On May 28, 2004, about 0653 central daylight time, a Caproni Vizzola A-21, N40171, registered to and operated by Mississippi State University, made an off airport landing incurring substantial damage near Starkville, Mississippi, while on a Title 14 CFR Part 91 public-use flight. Visual meteorological conditions prevailed, and no flight plan was filed for the local flight. The commercial-rated pilot, the sole occupant, was not injured. The glider had been towed aloft from George M. Bryan Field, Starkville, Mississippi at about 0609 earlier that day. Use your browsers 'back' function to return to synopsisReturn to Query Page
The pilot stated when he first checked the weather at 0515 that morning, the visibility was reported as greater than 10 miles with scattered cloud layers at 6,500 feet and 7,500 feet and an overcast cloud layer at 8,500 feet. The pilot checked the weather again at 0545, at which time scattered layers were reported at 6,500 feet and 8,000 feet. The pilot stated that prior to the flight he was concerned with the possibility of a low cloud deck forming, but due to the four to five degree Fahrenheit temperature/dew point spread and a gentle wind he decided to go ahead with the flight, while monitoring the improving weather conditions. The tow to 12,000 feet pressure altitude was normal with improving weather conditions. He stated that his tow plane pilot remarked that there was a scattered layer forming to the east and north of the airport. The pilot continued the flight until he noticed the scattered layer was getting thicker and elected to return to the airport and land. When he realized the scattered layer was beginning to form over the airport, he began a maximum rate descent. During his descent he made two radio calls to the test engineer monitoring the flight from the airport control tower to get an AWOS readout. The test engineer reported to the pilot that the scattered layer forming over the airport had a base of 1,100 feet. The pilot reported the cloud tops to be at 3,000 feet. Upon reaching 3,000 feet he could still see the airport but had to circle to the left to lose altitude. As he approached the top of the scattered layer, the glider's canopy fogged completely over almost instantly. The pilot's only view outside the glider was through a two inch by two inch vent window. After descending through the scattered layer, at an altitude of 1,100 feet, he saw that the airport was one mile north and set the GPS for "Direct To" the airport. At 700 feet AGL he realized he was not going to make the airport and began looking for a place to land. He saw an open field which he began to circle in order to keep it in sight. He lined up for the field, slowed to just above stall speed, and maintained approximately 42 knots until touchdown. The glider touched down wings level and rolled out about 40 feet before hitting several tree stumps. The pilot did not report any mechanical failures or malfunctions to the glider or any of its systems prior to the accident.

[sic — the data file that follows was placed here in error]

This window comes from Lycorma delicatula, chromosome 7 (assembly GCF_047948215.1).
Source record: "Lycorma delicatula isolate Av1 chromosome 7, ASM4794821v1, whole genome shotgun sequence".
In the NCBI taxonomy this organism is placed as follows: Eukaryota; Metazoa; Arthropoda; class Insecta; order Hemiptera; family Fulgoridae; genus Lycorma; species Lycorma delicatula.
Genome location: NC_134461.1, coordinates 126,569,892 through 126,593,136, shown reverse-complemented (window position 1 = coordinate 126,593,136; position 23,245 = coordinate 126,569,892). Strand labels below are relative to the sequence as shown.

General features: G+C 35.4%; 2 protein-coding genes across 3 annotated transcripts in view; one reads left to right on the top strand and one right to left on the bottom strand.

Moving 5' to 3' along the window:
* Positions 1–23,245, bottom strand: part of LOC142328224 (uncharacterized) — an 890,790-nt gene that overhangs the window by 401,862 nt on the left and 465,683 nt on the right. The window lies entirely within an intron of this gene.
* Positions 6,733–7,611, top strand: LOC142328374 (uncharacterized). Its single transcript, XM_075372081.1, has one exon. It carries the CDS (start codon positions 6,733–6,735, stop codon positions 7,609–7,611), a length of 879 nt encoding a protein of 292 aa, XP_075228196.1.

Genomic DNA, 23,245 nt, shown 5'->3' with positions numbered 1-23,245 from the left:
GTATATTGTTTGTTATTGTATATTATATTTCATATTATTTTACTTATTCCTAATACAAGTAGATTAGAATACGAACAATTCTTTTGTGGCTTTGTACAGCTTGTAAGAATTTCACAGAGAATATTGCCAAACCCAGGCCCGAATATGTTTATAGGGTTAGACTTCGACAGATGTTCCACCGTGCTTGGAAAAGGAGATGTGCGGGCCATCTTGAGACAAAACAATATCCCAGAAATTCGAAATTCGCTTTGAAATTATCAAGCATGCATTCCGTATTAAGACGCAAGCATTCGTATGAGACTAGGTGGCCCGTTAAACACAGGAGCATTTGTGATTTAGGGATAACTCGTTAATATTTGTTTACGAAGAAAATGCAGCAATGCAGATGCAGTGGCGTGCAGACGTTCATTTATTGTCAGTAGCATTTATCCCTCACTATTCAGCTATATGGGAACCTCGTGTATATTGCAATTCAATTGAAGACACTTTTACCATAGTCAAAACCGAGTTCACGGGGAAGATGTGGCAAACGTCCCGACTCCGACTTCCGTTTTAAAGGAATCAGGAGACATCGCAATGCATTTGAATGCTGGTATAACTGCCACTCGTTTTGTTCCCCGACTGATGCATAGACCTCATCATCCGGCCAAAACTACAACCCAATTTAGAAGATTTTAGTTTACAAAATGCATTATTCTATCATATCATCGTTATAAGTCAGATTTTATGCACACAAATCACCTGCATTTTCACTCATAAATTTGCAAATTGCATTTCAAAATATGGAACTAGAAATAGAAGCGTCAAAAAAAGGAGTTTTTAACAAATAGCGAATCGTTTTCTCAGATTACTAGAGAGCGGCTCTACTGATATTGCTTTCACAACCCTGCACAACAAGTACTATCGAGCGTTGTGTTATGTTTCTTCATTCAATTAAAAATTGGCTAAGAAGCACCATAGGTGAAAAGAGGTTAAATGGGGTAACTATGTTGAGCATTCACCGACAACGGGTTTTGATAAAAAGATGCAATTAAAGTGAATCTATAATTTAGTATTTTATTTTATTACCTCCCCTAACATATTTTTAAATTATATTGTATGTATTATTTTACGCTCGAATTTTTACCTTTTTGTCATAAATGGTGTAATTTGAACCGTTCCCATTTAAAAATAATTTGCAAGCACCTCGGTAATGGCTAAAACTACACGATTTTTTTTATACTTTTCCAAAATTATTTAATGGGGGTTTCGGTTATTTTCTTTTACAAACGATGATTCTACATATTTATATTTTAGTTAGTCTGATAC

At the time of departure the weather from a weather reporting station approximately 13 miles from the departure airport was reported to be winds from 230 at 3 knots, visibility 10 miles, scattered clouds at 1,700 feet, broken clouds at 2,900 feet, broken clouds at 4,800 feet, temperature 23 degrees Celsius and dew point 21 degrees Celsius. A weather observation taken at the time of the accident from the same weather reporting station was reported to be winds calm, visibility 10 miles, a broken cloud layer at 1,500 feet, a temperature of 23 degrees Celsius and a dew point of 21 degrees Celsius.